Which Side Are You On?

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"Which Side Are You On?"
Written by Florence Reece
Lyrics by Florence Reece
Written 1931
Language English

"Which Side Are You On?" is a song written by Florence Reece in 1931. Reece was the wife of Sam Reece, a union organizer for the United Mine Workers in Harlan County, Kentucky. In 1931, the miners of that region were locked in a bitter and violent struggle with the mine owners called the Harlan County War. In an attempt to intimidate the Reece family, Sheriff J. H. Blair and his men (hired by the mining company) illegally entered their family home in search of Sam Reece. Sam had been warned in advance and escaped, but Florence and their children were terrorized in his place. That night, after the men had gone, Florence wrote the lyrics to "Which Side Are You On?" on a calendar that hung in the kitchen of her home. She took the melody from a traditional Baptist hymn, "Lay the Lily Low", or the traditional ballad "Jack Munro".[1] Florence recorded the song, which can be heard on the CD Coal Mining Women.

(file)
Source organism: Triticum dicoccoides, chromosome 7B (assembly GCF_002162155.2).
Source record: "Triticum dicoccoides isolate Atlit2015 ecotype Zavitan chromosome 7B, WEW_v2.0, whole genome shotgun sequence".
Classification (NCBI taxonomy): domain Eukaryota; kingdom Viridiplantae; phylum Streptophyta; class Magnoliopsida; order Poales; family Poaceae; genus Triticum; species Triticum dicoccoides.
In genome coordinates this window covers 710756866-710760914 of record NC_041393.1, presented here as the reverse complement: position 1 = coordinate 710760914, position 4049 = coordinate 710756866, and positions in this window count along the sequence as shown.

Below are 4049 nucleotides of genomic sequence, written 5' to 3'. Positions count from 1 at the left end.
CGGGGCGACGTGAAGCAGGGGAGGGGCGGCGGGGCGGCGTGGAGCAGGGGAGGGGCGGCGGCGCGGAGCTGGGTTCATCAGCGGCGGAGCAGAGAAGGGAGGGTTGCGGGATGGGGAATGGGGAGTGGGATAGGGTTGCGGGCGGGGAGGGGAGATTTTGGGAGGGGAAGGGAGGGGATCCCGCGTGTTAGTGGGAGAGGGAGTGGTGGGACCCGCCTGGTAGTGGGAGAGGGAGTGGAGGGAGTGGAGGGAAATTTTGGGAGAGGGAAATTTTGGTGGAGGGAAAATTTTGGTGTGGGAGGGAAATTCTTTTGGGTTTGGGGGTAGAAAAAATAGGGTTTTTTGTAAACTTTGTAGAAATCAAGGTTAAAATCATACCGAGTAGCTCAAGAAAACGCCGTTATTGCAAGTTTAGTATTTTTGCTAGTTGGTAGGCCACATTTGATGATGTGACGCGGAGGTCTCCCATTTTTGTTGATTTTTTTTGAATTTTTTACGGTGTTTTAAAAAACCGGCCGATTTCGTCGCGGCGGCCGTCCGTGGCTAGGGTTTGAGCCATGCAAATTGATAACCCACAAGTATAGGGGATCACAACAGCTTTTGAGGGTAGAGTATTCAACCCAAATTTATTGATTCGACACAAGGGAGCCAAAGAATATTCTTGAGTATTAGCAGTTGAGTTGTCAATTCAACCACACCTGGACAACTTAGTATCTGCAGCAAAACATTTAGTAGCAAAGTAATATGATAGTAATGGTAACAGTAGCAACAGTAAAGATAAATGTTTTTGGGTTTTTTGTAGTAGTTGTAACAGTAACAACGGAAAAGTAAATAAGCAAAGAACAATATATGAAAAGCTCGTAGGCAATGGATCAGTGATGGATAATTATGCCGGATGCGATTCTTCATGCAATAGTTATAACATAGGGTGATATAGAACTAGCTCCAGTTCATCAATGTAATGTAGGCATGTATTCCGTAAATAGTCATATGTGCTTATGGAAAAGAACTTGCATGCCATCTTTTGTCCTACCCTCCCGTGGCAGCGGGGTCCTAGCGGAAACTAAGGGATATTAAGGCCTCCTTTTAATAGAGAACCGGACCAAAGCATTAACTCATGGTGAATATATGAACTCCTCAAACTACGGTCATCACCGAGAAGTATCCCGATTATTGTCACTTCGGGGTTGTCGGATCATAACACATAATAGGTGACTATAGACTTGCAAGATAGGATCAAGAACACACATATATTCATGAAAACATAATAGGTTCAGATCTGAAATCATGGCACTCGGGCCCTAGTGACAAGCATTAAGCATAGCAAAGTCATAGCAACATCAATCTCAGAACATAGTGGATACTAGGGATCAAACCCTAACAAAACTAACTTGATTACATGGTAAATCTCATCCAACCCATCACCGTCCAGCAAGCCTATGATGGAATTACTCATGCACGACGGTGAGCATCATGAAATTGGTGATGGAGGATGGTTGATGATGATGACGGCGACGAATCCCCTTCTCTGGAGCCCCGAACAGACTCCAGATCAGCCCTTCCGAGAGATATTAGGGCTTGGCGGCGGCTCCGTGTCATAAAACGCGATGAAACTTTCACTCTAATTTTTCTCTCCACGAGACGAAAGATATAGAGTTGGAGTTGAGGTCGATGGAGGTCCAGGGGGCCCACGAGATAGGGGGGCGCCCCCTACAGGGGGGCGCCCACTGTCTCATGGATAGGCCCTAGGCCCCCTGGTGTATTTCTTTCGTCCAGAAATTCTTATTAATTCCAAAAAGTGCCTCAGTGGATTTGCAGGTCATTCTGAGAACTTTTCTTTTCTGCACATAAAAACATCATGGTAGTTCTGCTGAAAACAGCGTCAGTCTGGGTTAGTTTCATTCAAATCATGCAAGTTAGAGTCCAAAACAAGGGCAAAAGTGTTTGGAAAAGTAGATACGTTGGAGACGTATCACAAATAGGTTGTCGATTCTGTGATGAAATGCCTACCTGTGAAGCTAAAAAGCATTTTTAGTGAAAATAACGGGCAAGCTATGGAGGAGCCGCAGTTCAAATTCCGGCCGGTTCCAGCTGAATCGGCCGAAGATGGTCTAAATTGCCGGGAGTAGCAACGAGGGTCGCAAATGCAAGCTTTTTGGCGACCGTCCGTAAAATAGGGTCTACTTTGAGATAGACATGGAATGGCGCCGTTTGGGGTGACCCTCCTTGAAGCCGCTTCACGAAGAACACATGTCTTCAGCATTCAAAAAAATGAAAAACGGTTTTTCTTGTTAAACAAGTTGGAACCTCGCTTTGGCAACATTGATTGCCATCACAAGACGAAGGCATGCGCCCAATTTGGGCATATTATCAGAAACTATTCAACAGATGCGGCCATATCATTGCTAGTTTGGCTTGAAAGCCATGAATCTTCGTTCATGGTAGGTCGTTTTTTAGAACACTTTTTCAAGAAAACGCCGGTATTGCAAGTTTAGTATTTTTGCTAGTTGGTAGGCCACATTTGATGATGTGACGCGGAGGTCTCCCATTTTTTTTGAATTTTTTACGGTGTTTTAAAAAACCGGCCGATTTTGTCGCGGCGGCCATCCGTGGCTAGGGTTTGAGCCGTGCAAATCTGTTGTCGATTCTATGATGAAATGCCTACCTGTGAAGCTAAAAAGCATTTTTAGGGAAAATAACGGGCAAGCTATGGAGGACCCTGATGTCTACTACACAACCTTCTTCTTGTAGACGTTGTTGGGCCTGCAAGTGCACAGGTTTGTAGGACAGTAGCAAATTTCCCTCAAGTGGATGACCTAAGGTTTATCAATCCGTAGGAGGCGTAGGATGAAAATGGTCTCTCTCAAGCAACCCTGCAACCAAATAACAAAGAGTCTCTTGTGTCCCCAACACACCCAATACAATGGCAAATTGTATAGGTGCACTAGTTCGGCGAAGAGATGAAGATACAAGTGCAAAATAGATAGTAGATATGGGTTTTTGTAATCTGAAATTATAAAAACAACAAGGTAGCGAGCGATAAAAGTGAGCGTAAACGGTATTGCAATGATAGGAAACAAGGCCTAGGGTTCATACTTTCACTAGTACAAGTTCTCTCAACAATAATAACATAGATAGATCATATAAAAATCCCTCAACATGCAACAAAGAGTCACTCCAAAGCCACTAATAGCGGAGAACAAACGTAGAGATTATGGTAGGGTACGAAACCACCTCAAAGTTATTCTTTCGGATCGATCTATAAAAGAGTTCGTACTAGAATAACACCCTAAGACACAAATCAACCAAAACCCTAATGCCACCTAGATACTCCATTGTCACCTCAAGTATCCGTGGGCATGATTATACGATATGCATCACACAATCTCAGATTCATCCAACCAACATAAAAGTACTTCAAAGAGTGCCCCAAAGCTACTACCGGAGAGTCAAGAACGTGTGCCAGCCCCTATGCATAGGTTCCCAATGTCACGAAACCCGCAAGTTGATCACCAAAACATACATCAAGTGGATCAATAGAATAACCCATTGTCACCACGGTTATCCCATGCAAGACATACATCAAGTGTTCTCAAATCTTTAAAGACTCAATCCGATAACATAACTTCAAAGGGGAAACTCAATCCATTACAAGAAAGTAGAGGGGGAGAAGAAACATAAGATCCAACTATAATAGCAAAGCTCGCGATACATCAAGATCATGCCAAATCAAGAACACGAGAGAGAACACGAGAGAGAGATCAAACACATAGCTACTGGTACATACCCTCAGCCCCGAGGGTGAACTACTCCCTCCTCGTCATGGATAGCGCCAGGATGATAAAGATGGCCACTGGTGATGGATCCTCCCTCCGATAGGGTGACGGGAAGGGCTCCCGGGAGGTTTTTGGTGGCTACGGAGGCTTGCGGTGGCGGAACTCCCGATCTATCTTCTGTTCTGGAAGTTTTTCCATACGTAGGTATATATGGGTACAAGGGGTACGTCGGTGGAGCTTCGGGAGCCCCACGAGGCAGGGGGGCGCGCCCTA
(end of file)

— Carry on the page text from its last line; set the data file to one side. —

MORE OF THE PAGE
Reece supported a second wave of miner strikes circa 1973, as recounted in the documentary Harlan County USA. She and others performed "Which Side Are You On?" a number of times throughout.

The song is referred to by Bob Dylan in the song "Desolation Row". It was also the inspiration for the title of Alessandro Portelli's 2011 book on Harlan County's coal mining community.[2]

Versions by other artists[edit]

Other versions[edit]

Appearances[edit]

In other media[edit]

  • Which Side is a political podcast which took its name from the union song "Which Side Are You On?"[3]
  • Alessandro Portelli's book They Say in Harlan County: An Oral History (Oxford University Press, 2010) takes its title from a line of the song. Another book by John W. Hevener, Which Side Are You On? The Harlan County Coal Miners, 1931–39 (University of Illinois Press, 2002) is also titled after the song.

References[edit]

  1. ^ Which Side Are You On?
  2. ^ Widdowson, J. D. A. (2012). "Book Reviews: They Say in Harlan County by Alessandro Portelli". Folklore 123 (3): 368–369. doi:10.1080/0015587X.2012.718483. 
  3. ^ About - Which Side Podcast